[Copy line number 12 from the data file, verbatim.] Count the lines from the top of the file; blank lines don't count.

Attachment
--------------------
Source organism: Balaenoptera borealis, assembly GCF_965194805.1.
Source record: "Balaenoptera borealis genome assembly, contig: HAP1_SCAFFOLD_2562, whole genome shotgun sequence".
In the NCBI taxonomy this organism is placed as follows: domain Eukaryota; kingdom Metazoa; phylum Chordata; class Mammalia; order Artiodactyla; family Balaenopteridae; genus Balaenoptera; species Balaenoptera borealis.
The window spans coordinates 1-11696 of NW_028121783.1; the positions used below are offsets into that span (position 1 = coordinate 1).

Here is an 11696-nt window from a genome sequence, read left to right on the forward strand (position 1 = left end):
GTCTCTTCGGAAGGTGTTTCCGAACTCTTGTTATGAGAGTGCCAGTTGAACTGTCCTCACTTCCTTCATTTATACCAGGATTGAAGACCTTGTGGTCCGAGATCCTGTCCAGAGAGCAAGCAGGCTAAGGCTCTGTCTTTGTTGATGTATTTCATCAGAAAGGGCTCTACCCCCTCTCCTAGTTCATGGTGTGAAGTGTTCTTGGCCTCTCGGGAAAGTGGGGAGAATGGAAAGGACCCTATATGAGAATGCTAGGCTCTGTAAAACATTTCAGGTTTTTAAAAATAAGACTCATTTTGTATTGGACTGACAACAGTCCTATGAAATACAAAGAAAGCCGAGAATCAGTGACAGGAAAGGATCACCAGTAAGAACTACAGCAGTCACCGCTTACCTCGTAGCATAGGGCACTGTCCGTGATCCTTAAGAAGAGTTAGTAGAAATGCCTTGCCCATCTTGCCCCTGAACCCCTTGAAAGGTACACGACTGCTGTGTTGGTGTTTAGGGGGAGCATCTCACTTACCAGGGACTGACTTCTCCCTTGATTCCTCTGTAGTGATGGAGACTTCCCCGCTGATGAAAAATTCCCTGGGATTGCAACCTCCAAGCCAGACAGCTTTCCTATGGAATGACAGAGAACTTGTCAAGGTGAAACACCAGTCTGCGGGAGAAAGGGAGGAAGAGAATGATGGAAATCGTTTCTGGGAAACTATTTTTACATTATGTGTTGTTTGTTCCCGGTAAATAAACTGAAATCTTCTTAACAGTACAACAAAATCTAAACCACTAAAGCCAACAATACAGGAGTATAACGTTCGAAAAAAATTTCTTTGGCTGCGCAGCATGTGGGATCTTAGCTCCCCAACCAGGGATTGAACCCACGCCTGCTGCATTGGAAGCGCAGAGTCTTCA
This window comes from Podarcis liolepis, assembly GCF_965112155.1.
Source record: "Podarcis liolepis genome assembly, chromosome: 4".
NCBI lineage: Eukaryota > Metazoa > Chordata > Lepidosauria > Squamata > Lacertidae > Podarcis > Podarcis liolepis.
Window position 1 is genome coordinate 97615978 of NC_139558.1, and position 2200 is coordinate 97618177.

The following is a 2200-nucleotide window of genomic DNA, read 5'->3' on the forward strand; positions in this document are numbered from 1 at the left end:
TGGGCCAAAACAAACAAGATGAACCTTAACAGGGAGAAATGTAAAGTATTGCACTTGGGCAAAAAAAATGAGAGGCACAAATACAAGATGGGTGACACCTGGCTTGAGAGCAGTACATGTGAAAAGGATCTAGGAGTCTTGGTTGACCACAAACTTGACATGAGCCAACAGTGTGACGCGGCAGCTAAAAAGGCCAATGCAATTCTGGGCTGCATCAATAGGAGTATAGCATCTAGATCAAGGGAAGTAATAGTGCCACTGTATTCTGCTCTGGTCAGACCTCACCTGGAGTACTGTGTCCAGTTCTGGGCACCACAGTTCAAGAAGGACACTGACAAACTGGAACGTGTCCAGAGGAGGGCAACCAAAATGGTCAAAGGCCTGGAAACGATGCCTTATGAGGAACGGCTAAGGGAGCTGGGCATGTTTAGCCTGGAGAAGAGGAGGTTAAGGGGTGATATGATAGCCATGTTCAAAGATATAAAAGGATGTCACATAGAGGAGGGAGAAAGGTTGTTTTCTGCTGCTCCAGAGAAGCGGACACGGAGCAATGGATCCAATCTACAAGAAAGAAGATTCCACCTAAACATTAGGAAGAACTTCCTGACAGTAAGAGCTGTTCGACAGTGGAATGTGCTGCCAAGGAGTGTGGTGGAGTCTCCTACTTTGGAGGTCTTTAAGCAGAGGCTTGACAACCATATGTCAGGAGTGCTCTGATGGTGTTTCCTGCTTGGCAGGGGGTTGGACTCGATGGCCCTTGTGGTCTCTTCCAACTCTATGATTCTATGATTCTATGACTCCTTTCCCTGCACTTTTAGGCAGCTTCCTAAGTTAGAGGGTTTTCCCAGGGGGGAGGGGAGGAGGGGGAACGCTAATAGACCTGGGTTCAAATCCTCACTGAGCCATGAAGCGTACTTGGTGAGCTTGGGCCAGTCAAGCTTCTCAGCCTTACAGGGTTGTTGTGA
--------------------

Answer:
TGGGCCAAAACAAACAAGATGAACCTTAACAGGGAGAAATGTAAAGTATTGCACTTGGGCAAAAAAAATGAGAGGCACAAATACAAGATGGGTGACACCTGGCTTGAGAGCAGTACATGTGAAAAGGATCTAGGAGTCTTGGTTGACCACAAACTTGACATGAGCCAACAGTGTGACGCGGCAGCTAAAAAGGCCAATGCAATTCTGGGCTGCATCAATAGGAGTATAGCATCTAGATCAAGGGAAGTAATAGTGCCACTGTATTCTGCTCTGGTCAGACCTCACCTGGAGTACTGTGTCCAGTTCTGGGCACCACAGTTCAAGAAGGACACTGACAAACTGGAACGTGTCCAGAGGAGGGCAACCAAAATGGTCAAAGGCCTGGAAACGATGCCTTATGAGGAACGGCTAAGGGAGCTGGGCATGTTTAGCCTGGAGAAGAGGAGGTTAAGGGGTGATATGATAGCCATGTTCAAAGATATAAAAGGATGTCACATAGAGGAGGGAGAAAGGTTGTTTTCTGCTGCTCCAGAGAAGCGGACACGGAGCAATGGATCCAATCTACAAGAAAGAAGATTCCACCTAAACATTAGGAAGAACTTCCTGACAGTAAGAGCTGTTCGACAGTGGAATGTGCTGCCAAGGAGTGTGGTGGAGTCTCCTACTTTGGAGGTCTTTAAGCAGAGGCTTGACAACCATATGTCAGGAGTGCTCTGATGGTGTTTCCTGCTTGGCAGGGGGTTGGACTCGATGGCCCTTGTGGTCTCTTCCAACTCTATGATTCTATGATTCTATGACTCCTTTCCCTGCACTTTTAGGCAGCTTCCTAAGTTAGAGGGTTTTCCCAGGGGGGAGGGGAGGAGGGGGAACGCTAATAGACCTGGGTTCAAATCCTCACTGAGCCATGAAGCGTACTTGGTGAGCTTGGGCCAGTCAAGCTTCTCAGCCTTACAGGGTTGTTGTGA